Tuesday, March 15, 2011

Retail mazes

"Why are you out of....?"

The 3-tier system in America provides benefits, but it also can be a headache for customers and beer managers at retail outlets. This system separates the Brewers (and importers) from the Distributors from the retailers (restaurants). I won't get into the reasons behind this, but just some effects at the retail level. Within any bureaucracy or complex system, communication becomes difficult, if it exists at all. Brewers sell their product to distributors (or importers) and then the distributors sell the product to the retailers...who then sells it to customers. When customers' complaints, suggestions, trends, etc. are voiced to the retailer it rarely gets passed on up to the brewer. Likewise, any news, releases, ideas, etc. that a brewer may have rarely gets to the retailer. Thus, distributors are the gatekeepers of many things...and they have their own systems to deal with: mainly sales personnel, who are pressured to make sales. Consequently, beer (and other beverages) receive little attention as a creative product, and are treated as means to ends.

Now, for the most part that's fine. It's a business, we all understand that. In the world of craft beer, though, it can be harmful. For one, when the big distributors get a hold of craft beer (e.g. Coors Distributing Co. has New Belgium) things can get messy. CDC can now withhold case specials hostage and "persuade" retailers to buy in bulk...which puts the many cases of craft beer in storage conditions that may not be optimal. It could also persuade retailers to order really heavy, not put beer on the shelf, and return out-dated beer out of spite. This can have damaging consequences. Another factor could be the 'pushing out' of place other craft beers to accommodate these heavy orders. Or retailers could drop SKUs from the big distributor as a boycott. Yet, whatever happens, the customer does not understand and they then become at the mercy of large companies who don't know, care, or pay attention to customers' concerns.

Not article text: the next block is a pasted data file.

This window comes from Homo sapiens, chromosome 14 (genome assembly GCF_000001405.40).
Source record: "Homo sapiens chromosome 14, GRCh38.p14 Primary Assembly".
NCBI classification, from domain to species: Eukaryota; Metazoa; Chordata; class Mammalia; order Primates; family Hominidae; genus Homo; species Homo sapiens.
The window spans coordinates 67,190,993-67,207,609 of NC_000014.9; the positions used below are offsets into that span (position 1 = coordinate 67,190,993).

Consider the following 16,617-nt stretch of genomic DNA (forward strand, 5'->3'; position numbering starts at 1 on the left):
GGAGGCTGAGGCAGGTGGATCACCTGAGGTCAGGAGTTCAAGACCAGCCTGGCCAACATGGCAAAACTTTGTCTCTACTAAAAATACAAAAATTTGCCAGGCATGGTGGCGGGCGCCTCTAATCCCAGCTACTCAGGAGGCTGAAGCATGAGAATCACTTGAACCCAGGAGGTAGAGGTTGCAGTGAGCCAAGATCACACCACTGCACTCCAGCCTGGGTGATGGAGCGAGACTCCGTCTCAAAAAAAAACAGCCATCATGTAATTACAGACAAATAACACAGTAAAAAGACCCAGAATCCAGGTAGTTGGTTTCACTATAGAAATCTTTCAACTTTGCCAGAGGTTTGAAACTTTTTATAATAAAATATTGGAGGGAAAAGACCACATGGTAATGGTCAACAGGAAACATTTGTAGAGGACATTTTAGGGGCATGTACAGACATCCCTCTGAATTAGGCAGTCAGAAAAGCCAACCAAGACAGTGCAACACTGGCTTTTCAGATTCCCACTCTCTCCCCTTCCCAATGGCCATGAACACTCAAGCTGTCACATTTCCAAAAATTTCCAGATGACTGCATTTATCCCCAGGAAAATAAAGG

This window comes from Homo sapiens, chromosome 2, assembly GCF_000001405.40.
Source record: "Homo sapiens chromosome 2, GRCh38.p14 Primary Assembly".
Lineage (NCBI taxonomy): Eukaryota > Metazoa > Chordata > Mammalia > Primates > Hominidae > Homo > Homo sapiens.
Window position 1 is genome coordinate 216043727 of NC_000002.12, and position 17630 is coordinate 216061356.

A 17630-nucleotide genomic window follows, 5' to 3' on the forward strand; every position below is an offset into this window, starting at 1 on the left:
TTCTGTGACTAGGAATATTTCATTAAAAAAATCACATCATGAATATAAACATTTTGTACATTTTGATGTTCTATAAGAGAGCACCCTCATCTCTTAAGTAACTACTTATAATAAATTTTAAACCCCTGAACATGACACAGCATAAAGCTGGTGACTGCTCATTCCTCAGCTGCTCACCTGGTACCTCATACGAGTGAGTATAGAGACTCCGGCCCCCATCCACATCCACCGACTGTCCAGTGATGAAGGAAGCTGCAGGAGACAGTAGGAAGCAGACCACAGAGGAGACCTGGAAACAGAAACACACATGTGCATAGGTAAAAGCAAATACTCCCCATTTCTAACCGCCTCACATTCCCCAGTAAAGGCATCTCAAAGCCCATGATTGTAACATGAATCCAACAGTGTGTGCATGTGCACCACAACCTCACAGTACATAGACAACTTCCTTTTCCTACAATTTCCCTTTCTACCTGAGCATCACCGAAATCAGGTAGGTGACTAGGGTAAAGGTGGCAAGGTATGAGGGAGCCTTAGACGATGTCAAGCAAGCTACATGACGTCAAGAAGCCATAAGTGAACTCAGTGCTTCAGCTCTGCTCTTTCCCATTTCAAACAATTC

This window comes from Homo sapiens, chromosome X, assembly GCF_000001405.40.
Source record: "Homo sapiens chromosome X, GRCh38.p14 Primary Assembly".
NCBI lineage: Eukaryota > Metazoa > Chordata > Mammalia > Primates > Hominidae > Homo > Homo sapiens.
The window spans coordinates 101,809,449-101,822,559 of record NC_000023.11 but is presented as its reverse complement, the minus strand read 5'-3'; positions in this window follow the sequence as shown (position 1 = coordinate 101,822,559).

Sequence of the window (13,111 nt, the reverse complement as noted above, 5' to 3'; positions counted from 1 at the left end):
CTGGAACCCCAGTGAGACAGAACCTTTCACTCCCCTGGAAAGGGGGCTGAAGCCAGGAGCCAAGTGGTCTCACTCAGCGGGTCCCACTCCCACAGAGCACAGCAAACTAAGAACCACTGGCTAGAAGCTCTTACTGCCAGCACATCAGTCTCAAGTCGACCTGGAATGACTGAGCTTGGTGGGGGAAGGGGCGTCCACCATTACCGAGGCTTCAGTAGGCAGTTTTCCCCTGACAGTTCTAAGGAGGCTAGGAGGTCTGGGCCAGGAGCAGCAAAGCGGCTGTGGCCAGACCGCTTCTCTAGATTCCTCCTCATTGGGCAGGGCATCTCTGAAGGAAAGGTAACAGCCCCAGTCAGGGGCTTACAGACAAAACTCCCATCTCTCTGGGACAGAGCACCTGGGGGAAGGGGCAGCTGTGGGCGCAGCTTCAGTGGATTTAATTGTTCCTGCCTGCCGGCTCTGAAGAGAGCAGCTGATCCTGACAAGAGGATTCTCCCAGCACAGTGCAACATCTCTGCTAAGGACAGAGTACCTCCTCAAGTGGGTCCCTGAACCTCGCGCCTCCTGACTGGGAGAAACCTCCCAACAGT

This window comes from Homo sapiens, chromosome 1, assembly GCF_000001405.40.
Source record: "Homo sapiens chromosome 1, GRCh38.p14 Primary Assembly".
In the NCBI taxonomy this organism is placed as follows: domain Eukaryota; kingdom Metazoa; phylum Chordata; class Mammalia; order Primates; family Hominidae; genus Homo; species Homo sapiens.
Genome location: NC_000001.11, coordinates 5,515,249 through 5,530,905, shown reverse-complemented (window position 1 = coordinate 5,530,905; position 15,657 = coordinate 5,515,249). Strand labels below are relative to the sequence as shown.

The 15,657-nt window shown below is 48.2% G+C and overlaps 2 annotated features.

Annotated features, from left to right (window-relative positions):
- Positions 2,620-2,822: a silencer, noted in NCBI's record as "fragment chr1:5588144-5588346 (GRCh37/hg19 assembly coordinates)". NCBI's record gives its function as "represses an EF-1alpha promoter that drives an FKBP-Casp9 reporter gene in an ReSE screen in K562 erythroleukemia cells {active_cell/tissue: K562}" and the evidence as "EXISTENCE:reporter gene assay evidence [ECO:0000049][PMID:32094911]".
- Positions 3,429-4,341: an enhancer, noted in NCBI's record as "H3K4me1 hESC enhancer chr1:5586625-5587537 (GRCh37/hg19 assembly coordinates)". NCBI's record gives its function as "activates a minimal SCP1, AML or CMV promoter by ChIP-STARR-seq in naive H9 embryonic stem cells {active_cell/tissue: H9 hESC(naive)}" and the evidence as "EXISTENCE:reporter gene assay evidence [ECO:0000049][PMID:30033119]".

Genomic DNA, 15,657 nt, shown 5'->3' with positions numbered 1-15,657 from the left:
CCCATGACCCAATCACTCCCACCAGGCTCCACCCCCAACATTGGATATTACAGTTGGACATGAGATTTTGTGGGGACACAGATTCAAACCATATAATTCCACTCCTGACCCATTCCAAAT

Another common problem is the availability of products from smaller brewers. Once a retailer stocks a certain product, it essentially claims that shelf spot. If a retailer's orders are not filled, and the shelf spot becomes vacant, it looks bad for the retailer. As a result, that product may get dropped in favor of something that's more reliable to obtain. The original product then loses its spot, perhaps permanently. In effect, the brewer has over-extended it's supply line (lessons from Napoleon).

With some distributors maintaining a 'minimum order' (retailers must order a certain minimum number of cases to secure shipment, or face additional fees...passed on then to the customer), the sporadic availability becomes a harmful nuisance. Many times I have ordered 18 cases (min. being 10) only to have the distributor say 12 cases are out, resulting in no order placed for that week in addition to lack of products on the shelf. After a while, those spots will be filled with something else. The loser is the brewer and the customer.

There are many things that happen which are unknown to the customers. Still other problems and issues are unknown to the brewers, and vice versa. In the age of instant communication and the Internet, perhaps something can help this. Several beer-oriented websites have helped, but it's not enough.